DVLF names new director
by Angela Thomas
Dec 06, 2012 | 1164 views | 0 0 comments | 9 9 recommendations | email to a friend | print
Delaware Valley Legacy Fund announced its new executive director at its annual holiday fundraiser last weekend.

Samantha Giusti, 27, took the helm of the LGBT grantmaking agency, effective Dec. 3.

The announcement was made at Saturday’s TOY, which brought together more than 400 people who donated 500 toys to the pediatric HIV/AIDS unit at Children’s Hospital of Philadelphia and raised $48,000 for DVLF.

Giusti, who is a Gloucester County, N.J., native, earned her bachelor’s in social work and theology from Catholic University of America and her master’s in social work with an emphasis in non-profit management from University of Pennsylvania.

Most recently, she served as the manager of Women’s Way, the nation’s largest and oldest funding federation for women. She said her time at the organization will help mold her DVLF experience.

“I think it will help my work immensely because at Women’s Way, one of my primary roles was to fundraise and I feel I can help with that, particularly where DVLF is concerned with corporate sponsorships,” she said.

Giusti has been a longtime volunteer for the organization and joked that DVLF had to eventually put her on the payroll. She served on the TOY, Wonder Women and grant and outreach committees and not only gave a lot of time in those capacities, but also served as a donor for the agency.

Giusti is quite busy outside of DVLF — having volunteered as a chaperone for the Gay and Lesbian Latino AIDS Education Initiative’s alternative prom and at the William Way LGBT Community Center. She is also one of the Philadelphia Dyke March organizers and has served on the scholarship committee for The Attic Youth Center.

She also managed the door staff at Stimulus events and served as the project manager for Stimulus Gives Back, the LGBT party’s charitable and volunteerism efforts.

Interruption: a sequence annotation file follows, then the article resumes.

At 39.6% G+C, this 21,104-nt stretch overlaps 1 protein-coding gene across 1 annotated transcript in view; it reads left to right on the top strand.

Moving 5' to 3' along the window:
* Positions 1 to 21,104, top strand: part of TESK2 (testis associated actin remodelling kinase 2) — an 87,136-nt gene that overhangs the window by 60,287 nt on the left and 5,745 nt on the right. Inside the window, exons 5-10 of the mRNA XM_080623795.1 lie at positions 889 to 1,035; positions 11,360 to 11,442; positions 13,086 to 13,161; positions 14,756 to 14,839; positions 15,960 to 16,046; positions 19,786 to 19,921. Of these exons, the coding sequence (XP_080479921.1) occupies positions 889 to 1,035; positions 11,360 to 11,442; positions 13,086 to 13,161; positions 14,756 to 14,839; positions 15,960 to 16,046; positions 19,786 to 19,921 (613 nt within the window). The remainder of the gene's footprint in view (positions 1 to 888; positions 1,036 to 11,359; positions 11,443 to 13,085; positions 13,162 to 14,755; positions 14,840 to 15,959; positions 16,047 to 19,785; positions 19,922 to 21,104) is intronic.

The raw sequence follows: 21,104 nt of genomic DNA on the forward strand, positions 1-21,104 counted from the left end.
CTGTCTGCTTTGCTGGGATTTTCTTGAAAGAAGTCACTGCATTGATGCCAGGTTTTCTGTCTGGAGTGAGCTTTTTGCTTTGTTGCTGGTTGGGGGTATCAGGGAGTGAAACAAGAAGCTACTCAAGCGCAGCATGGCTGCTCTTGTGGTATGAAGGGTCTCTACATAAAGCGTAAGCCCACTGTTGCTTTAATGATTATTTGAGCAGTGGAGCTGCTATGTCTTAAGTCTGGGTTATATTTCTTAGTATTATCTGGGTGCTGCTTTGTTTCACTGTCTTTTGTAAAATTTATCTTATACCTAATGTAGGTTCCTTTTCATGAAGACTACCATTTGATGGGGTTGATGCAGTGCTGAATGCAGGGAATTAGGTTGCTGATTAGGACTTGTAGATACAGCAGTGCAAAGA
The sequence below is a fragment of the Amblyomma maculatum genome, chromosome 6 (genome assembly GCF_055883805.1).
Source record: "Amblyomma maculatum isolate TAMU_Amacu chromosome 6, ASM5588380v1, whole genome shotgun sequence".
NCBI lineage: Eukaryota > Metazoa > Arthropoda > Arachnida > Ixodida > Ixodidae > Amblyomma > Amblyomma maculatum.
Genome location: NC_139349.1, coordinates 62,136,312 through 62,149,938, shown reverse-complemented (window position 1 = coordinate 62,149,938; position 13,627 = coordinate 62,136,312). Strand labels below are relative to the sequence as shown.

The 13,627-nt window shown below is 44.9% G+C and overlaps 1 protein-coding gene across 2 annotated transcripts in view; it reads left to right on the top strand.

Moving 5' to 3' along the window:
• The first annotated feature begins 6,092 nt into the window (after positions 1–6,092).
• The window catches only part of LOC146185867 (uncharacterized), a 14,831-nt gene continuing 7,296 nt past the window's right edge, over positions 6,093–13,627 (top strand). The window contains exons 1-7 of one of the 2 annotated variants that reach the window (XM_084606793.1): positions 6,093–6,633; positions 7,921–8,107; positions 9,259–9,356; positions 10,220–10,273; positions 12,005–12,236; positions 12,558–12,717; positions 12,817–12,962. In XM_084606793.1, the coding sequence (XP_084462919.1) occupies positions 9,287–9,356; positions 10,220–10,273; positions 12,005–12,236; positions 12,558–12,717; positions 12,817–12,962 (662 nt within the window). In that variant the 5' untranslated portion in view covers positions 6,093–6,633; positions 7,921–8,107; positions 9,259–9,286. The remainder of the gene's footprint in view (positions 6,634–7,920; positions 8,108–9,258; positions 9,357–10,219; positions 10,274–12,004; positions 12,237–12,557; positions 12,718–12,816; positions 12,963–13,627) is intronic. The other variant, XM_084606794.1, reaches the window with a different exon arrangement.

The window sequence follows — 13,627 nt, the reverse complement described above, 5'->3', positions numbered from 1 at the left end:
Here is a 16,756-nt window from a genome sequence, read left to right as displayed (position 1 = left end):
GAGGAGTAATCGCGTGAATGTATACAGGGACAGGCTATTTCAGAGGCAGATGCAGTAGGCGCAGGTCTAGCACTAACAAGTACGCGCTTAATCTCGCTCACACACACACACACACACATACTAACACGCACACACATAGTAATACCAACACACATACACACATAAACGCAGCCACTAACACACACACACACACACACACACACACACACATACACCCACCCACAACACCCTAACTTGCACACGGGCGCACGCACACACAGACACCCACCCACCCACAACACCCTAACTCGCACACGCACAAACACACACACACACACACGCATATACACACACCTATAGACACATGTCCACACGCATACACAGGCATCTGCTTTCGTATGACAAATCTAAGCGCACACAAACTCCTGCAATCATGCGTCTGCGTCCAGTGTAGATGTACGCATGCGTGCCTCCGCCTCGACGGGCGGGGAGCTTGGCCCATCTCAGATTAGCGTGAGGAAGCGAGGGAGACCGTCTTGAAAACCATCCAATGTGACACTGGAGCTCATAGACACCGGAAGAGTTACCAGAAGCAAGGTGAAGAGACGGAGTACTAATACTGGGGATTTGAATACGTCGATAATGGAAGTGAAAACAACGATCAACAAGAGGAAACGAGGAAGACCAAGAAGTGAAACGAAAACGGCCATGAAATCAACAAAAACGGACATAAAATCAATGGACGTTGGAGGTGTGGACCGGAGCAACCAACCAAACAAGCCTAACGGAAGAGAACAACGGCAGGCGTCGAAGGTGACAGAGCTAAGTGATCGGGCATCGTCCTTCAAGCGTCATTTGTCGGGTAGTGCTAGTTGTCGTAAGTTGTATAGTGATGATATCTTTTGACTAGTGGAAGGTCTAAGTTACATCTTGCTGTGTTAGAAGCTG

Giusti said she was attracted to DVLF by its overarching mission.

“What resonates most with me is the fact that the LGBTQ community looks different now than when DVLF started 20 years ago. The needs for the LGBT community will continue to change,” she said. “When people invest in the DVLF endowment, they are ensuring that when the LGBT community continues to change, there will still be money there to get grants and help people in the evolving community.”

One of her goals as executive director is to improve the marketing and public-relations efforts. She said she hopes to “piggy-back” off the work of outgoing interim director Mark Dann and previous director John Moeller and focus on strengthening the fund’s brand.

“I don’t know that certain pockets of the community know about DVLF. I have a lot of friends who didn’t know what DVLF does and what it is,” she said.

Giusti hopes to continue to expand the agency’s endowment, which is currently at $1 million.

“My plan is to have people continue to give to us. I want to make sure that there is always a pool of money that organizations can seek funding from. The LGBT community has a foundation that has their best interest at heart and that’s us,” she said.

Giusti said she was excited when the director position arose, adding that her investment in the community, coupled with her passion for volunteering and her educational background, make her the perfect fit for the organization.

“I have the desire to make change and what better way than to make that change than with an organization that I love and a community that I love,” she said.

DVLF board president D. Mark Mitchell said the agency was looking forward to Giusti’s leadership.

“We are very excited to welcome Samantha,” Mitchell said. “DVLF celebrates its 20th anniversary this year, and we believe she brings the energy and leadership necessary to propel this organization into the next stage of growth.”

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